He’s an interesting and awe-inspiring creative character: making electronic music since the age of 14; drawing, painting, VJing, and the cross-pollination of it all. His avant-sci-fi project “2010: (or) How I Learned to Stop Worrying and Love the Singularity” helped to make him known in the UK electronic music scene with the support of Mary Anne Hobbes. Here’s the edited version of the film and mix he did for her show, which is well worth watching:

There are a load more videos of his live VJing performances and short films / visuals here which I would thoroughly recommend checking out.

‘Fields’ will also take the form of an interactive online AV experience once released, so keep checking back at Brainfeeder to get involved however you can!

Links:

Strangeloop TV
Strangeloop on Vimeo  
Strangeloop on Soundcloud 

MisinforMation Review

MisinforMation DVD
The first time I watched this DVD I was pretty stoned. One of my favourite pastimes is to put on a film, one with great pictures and no dialogue such as Koyaanisqatsi, or some old Buster Keaton movies, skin up a large one, and provide my own soundtrack to the visuals out of my sizable collection of electronic music. As the psychotropic compound hits the cannabinoid receptors in the back of my brain and takes hold, pictures and sounds become one, rhythm becomes serendipitous, and my senses and imagination work together to re-contextualise this information in any way they see fit.
Intracellular signal transduction pathways are activated! I drift off into my own reverie, the images become blurred, the sound becomes muffled, and I pass out on my bean-bag, fully satisfied by this waking dream. With MisinforMation it feels like the Baron Mordant has done much the same thing, except he has managed to stay conscious long enough to write some original music, bespoke for the occasion.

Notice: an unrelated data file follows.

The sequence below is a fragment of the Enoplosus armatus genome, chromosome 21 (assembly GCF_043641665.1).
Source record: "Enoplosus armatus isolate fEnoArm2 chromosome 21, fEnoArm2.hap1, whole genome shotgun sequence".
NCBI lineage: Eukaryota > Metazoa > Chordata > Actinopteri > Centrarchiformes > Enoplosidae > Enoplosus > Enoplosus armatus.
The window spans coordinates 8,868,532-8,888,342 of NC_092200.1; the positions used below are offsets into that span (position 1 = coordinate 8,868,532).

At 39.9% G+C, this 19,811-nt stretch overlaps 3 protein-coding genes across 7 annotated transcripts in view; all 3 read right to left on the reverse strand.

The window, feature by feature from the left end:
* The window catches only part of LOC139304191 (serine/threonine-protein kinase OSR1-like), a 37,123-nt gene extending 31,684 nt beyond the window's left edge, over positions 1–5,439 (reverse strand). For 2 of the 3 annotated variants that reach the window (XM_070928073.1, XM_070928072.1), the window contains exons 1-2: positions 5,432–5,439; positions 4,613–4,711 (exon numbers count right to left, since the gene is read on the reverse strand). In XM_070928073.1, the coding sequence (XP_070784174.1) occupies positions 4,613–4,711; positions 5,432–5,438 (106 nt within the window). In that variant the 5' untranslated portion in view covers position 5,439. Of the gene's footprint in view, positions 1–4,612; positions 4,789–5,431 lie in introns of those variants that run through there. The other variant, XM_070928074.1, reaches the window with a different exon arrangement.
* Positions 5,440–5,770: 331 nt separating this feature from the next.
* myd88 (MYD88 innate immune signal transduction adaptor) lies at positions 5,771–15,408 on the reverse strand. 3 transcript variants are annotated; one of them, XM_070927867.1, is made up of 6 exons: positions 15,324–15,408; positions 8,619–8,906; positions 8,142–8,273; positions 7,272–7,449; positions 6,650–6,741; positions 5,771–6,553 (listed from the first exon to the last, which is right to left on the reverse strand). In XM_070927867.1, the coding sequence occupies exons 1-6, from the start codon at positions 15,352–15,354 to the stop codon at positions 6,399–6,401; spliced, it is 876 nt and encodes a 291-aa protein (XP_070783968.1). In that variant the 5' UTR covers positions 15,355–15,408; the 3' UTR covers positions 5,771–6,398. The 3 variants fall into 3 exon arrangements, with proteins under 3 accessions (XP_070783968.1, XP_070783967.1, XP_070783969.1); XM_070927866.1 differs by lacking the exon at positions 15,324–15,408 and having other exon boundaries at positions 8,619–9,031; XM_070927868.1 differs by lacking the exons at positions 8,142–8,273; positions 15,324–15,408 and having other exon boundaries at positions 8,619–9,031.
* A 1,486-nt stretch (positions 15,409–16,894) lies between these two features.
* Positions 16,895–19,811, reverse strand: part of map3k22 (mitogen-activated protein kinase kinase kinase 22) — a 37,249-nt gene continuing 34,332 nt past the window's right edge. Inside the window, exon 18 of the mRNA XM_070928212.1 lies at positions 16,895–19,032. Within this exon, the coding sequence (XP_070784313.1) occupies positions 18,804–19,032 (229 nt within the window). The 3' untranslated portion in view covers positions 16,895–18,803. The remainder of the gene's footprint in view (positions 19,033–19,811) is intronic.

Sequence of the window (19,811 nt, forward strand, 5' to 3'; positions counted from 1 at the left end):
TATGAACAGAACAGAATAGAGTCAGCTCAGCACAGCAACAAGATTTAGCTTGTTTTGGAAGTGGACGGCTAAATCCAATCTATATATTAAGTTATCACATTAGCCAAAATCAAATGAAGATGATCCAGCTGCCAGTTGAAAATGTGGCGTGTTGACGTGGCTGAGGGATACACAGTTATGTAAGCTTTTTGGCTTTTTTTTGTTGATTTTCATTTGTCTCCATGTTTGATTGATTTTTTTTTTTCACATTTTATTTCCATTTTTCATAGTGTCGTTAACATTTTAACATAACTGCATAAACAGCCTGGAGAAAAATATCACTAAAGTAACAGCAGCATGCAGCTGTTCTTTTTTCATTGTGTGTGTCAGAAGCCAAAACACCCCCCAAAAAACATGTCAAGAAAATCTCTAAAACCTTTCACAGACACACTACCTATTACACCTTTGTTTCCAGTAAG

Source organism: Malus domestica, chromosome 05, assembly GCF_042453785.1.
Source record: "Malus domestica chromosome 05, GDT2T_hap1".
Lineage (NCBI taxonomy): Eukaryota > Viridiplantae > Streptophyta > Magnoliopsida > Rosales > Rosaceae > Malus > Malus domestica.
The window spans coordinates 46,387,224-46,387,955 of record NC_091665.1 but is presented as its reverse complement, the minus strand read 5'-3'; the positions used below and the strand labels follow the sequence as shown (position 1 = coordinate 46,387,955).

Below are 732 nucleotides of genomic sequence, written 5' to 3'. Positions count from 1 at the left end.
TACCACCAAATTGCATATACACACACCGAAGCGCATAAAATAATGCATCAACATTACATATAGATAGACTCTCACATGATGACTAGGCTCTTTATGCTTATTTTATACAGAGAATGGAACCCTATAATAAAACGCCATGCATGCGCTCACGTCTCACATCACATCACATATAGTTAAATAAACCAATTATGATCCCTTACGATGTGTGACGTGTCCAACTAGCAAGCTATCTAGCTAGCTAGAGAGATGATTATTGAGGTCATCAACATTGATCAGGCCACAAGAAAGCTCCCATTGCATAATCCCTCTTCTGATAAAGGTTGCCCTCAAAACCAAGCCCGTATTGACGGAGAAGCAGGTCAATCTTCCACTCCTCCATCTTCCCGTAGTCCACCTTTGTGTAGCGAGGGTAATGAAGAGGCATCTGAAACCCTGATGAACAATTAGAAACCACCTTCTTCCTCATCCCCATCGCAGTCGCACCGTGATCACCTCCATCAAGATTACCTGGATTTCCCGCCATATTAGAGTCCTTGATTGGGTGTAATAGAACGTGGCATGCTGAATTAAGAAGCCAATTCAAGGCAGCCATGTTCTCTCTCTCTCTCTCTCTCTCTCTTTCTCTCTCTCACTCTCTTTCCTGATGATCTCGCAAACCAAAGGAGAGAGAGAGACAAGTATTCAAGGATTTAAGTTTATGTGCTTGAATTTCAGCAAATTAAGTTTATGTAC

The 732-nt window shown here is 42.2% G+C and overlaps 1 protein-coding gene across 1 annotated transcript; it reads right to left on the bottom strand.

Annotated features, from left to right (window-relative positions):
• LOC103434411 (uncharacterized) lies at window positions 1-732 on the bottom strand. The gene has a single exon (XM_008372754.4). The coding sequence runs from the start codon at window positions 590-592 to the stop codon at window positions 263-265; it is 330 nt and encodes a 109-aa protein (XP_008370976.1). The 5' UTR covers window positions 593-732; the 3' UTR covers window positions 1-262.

I decided to watch the DVD again, this time with a clear head. The box doesn’t give you much information to be misguided by, though I’ve now worked out that the DVD is a collaboration between the BFI and Mordant Music, edited and re-scored by the latter, using the former’s access to the archives of the Central Office of Information – the UK government’s marketing and communications agency, and producer of public information films.

MisinforMation Screenshot 1
Pressing play you are greeted with a stark looking menu with the cryptic option to view “Spools” or to “Spore All” – I chose the latter. You are flung head-first into a Hitchcockian nightmare-vision of invading magpies, which quickly reveals itself to be a crime prevention commercial, extolling the virtues of Neighbourhood Watch. The sound is synthetic and ominous, the mood disquieting. This sets the tone if not the main themes of MisinforMation from the outset, a work that is as interested in the mechanics and language of film, as it is with the content. Indeed, the frequent use of test cards, countdowns and grainy damaged reels, conveys a love for the textural quality of the medium, and how that can effect the mood and feel of the images, as much as the themes and narratives displayed therein.